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Oxford Alcademics

It’s not difficult to see why The Sunday Times listed the Jericho haunt, Raoul’s, as one of the best 50 bars in the world


"Could this informal event convert a committed gin zealot into a whiskey lover? I’d have to wait and see"

If you live around Oxford and you like cocktails, you’ve probably been to Raoul’s. With its low ceiling, dimly-lit ambience, affable bartenders and unparalleled selection of mixed drinks, it’s not difficult to see why The Sunday Times listed the Jericho haunt as one of the best 50 bars in the world. I’ve spent many an evening at Raoul’s enjoying the surroundings and sipping daiquiris, and for cocktail lovers, it’s a true Oxford institution. Last Monday, however, we weren’t just there to drink cocktails, as Oxford Alcademics put on an evening of tasting, learning about and generally celebrating small-batch Bourbon whiskey.

 

It’s probably worth pointing out at this stage that I’m not a whiskey drinker.

Whilst I appreciate the sweet subtlety of cognac and adore the juniper complexity of gin, I’ve never quite understood why you’d want your choice spirit to taste like a burnt-out office block. Having said that, as we descended Raoul’s stairs and into their packed basement bar, the lively atmosphere and good cheer of all the attendees almost made me forget that I was about to repeatedly assault my tastebuds with varying degrees of smoked paint thinner.

Our host for the evening was Amanda Humphrey, a knowledgeable, witty and energetic (if sometimes painfully on-brand) representative of the whiskey labels we were to about to taste. As Amanda talked us through the colourful history of the Jim Beam family, I found myself drawn into the heritage surrounding these fiery drinks, and by the time she’d completed the Beam timeline from originator Jacob Beam, through the famous Colonel James B. “Jim” Beam, down to current master distiller Fred Noe, I was completely on board with the idea of tasting their whiskeys, if only to truly appreciate the work that goes into them. In retrospect, I’m not sure how much of the narrative is strictly true and how much is a delicately constructed PR exercise, but there it is.

With my anti-bourbon bias swayed by the fascinating Beam story (and an admittedly delicious whiskey sour courtesy of Raoul’s bartenders) it was time to begin the tasting. As Amanda talked us through the differences in definition between Kentucky straight bourbon and rye, a measure of our first whiskey was served into wine glasses: Basil Hayden’s. As the lightest-bodied bourbon in the Jim Beam family, I could instantly identify spicy, peppery flavours, and the result was almost enjoyable: a million miles away from the thick, peaty Scotch whiskies that had put me off in the past. Could this informal event convert a committed gin zealot into a whiskey lover? I’d have to wait and see.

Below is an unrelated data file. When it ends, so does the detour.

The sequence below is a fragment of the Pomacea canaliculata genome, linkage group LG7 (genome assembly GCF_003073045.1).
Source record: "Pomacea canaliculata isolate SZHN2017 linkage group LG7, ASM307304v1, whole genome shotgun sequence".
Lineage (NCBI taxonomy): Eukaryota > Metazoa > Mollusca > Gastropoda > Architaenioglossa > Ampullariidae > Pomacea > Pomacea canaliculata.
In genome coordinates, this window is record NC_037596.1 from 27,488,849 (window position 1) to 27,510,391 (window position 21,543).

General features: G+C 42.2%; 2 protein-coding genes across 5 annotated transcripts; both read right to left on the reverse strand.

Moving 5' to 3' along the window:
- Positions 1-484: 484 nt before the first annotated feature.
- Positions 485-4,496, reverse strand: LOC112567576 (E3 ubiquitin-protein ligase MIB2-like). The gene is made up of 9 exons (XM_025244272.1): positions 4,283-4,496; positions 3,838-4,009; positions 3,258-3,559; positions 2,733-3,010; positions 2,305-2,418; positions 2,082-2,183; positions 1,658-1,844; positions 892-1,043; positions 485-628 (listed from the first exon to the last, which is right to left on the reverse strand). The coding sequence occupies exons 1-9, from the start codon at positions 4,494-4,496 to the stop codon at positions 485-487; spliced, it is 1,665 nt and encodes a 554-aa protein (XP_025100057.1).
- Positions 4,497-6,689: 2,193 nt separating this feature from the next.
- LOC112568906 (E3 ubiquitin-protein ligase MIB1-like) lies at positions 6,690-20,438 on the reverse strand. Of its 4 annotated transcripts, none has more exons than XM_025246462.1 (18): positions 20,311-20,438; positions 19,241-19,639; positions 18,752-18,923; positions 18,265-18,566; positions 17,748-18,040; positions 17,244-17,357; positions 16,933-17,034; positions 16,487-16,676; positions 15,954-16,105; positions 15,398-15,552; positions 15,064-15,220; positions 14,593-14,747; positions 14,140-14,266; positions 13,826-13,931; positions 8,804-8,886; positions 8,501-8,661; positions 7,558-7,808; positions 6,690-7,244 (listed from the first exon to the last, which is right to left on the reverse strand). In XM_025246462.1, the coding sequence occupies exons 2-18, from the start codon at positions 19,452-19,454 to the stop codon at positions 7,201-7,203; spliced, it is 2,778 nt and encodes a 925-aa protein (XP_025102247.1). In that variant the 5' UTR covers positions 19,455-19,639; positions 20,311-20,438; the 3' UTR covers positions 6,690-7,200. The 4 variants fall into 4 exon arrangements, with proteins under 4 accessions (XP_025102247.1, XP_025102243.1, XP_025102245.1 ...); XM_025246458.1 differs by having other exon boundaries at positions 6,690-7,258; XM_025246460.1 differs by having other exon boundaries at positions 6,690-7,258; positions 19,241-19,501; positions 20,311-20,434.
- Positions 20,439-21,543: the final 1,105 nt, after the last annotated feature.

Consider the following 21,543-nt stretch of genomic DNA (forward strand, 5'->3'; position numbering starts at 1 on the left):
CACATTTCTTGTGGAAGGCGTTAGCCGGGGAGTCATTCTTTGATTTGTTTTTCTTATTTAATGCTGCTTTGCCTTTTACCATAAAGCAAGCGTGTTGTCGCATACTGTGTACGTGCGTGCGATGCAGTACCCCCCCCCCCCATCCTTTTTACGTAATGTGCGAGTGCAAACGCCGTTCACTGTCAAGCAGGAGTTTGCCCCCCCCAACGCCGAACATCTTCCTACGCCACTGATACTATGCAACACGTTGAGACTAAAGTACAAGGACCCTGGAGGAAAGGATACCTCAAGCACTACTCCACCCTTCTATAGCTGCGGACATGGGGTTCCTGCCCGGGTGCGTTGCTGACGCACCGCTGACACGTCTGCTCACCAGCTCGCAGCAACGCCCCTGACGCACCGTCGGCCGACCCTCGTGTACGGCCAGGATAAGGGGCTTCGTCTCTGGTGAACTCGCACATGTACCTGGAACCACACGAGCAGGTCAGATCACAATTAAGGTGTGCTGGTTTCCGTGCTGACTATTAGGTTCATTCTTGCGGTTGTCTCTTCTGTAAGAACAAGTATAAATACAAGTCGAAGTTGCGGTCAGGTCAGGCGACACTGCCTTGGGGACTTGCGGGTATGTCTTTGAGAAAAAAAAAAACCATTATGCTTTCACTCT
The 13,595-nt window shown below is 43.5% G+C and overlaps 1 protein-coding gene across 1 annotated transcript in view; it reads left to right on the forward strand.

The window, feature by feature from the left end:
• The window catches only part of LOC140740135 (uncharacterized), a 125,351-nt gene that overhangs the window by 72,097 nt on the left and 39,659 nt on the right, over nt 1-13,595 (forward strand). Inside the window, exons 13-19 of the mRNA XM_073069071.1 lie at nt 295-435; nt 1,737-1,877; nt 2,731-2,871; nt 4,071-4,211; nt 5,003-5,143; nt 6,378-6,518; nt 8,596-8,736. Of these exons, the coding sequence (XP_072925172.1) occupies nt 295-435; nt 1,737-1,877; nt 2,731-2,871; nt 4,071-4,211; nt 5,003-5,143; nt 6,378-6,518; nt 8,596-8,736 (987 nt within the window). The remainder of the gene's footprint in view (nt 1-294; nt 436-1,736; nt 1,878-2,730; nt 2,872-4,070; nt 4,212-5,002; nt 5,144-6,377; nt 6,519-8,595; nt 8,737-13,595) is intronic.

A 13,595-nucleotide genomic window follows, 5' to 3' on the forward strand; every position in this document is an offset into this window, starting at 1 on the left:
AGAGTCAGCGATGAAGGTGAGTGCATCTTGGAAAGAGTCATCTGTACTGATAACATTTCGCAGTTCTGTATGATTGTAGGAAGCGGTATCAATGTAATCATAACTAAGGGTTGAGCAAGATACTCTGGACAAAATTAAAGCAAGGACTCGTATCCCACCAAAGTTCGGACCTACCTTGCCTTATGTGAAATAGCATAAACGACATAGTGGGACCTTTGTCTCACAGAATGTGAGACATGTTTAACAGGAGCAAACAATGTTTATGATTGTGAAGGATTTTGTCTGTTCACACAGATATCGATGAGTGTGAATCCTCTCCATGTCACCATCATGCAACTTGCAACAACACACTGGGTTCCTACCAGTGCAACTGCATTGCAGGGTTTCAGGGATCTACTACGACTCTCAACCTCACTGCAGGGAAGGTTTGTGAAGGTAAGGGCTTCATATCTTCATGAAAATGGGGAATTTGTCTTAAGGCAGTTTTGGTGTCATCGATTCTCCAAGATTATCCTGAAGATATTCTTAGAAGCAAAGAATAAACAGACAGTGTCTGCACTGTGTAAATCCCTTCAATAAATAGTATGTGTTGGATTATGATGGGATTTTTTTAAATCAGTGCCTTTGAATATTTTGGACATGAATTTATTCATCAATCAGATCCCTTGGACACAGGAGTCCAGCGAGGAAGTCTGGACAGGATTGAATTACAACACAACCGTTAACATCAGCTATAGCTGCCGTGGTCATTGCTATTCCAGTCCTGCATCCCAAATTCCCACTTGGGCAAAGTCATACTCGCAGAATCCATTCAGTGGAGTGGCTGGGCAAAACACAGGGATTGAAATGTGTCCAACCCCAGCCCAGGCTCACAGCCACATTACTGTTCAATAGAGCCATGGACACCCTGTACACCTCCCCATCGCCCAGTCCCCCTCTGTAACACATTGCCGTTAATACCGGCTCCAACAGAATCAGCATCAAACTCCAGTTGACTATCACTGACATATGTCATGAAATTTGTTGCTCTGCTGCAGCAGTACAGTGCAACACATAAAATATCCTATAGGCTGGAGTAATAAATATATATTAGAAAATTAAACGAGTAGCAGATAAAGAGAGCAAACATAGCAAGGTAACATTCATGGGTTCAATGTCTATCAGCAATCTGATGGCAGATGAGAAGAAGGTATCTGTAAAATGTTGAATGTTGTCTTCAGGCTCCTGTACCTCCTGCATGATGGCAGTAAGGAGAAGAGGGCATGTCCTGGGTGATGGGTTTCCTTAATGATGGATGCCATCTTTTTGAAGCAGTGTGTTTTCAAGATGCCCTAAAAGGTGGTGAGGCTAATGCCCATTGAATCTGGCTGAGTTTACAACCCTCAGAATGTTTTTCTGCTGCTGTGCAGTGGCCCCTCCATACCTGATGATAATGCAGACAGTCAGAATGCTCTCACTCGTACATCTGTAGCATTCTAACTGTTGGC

Next, it was time to taste Baker’s. Amanda told us that Baker’s is bourbon for Cognac enthusiasts, but as the product is bottled at an eye-watering 53% ABV, I had little faith in it tasting like a fine brandy and I prepared myself for a full-frontal tastebud violation. To my surprise, though, the flavour was astonishingly smooth, and I actually wound up finishing off the glass of a friend who thought Baker’s wasn’t to their taste. Boasting clear toffee and nut flavours and finishing smooth and sweet, Baker’s doesn’t particularly resemble Cognac but is very, very nice anyway. This was all going far too well.

Apparently, Fred Booker Noe was a larger than life character and a big drinker, so I guess it makes sense that his signature Booker’s bourbon is bottled at an absolutely staggering 63.7%. After mixing with a little water to tame the ethanol, I took a sip and attempted to appreciate the flavours. The very malty, woody taste was a little too close to Scotch for my liking, but I was assured by my more esteemed comrades that this was a very fine Bourbon indeed, so there you go.

Over the course of the evening, we went through Knob Creek rye and bourbon (by this point, the group had enjoyed a fair amount of drink so the name caused some mild laughter from the audience) as well as Jim Beam Signature Craft, a 12-year old bourbon that reeks of oak and vanilla. After finishing off with an Old Fashioned, I’m pleased to say that I left Raoul’s with a newly discovered recognition of the subtleties of whiskey, even if I’m still unlikely to order one over a Courvoisier when it comes down to it.

I’m not here to sell you Jim Beam whiskies, although given my limited experience I’d suggest that you could do a lot worse. What I will recommend, though, is checking the Oxford Alcademics timetable and getting yourself down to Raoul’s for their next event – it’s a fantastic evening for those who want to learn about spirits in a lively and relaxed environment. Cheers!

 

- Jack Rayner

 

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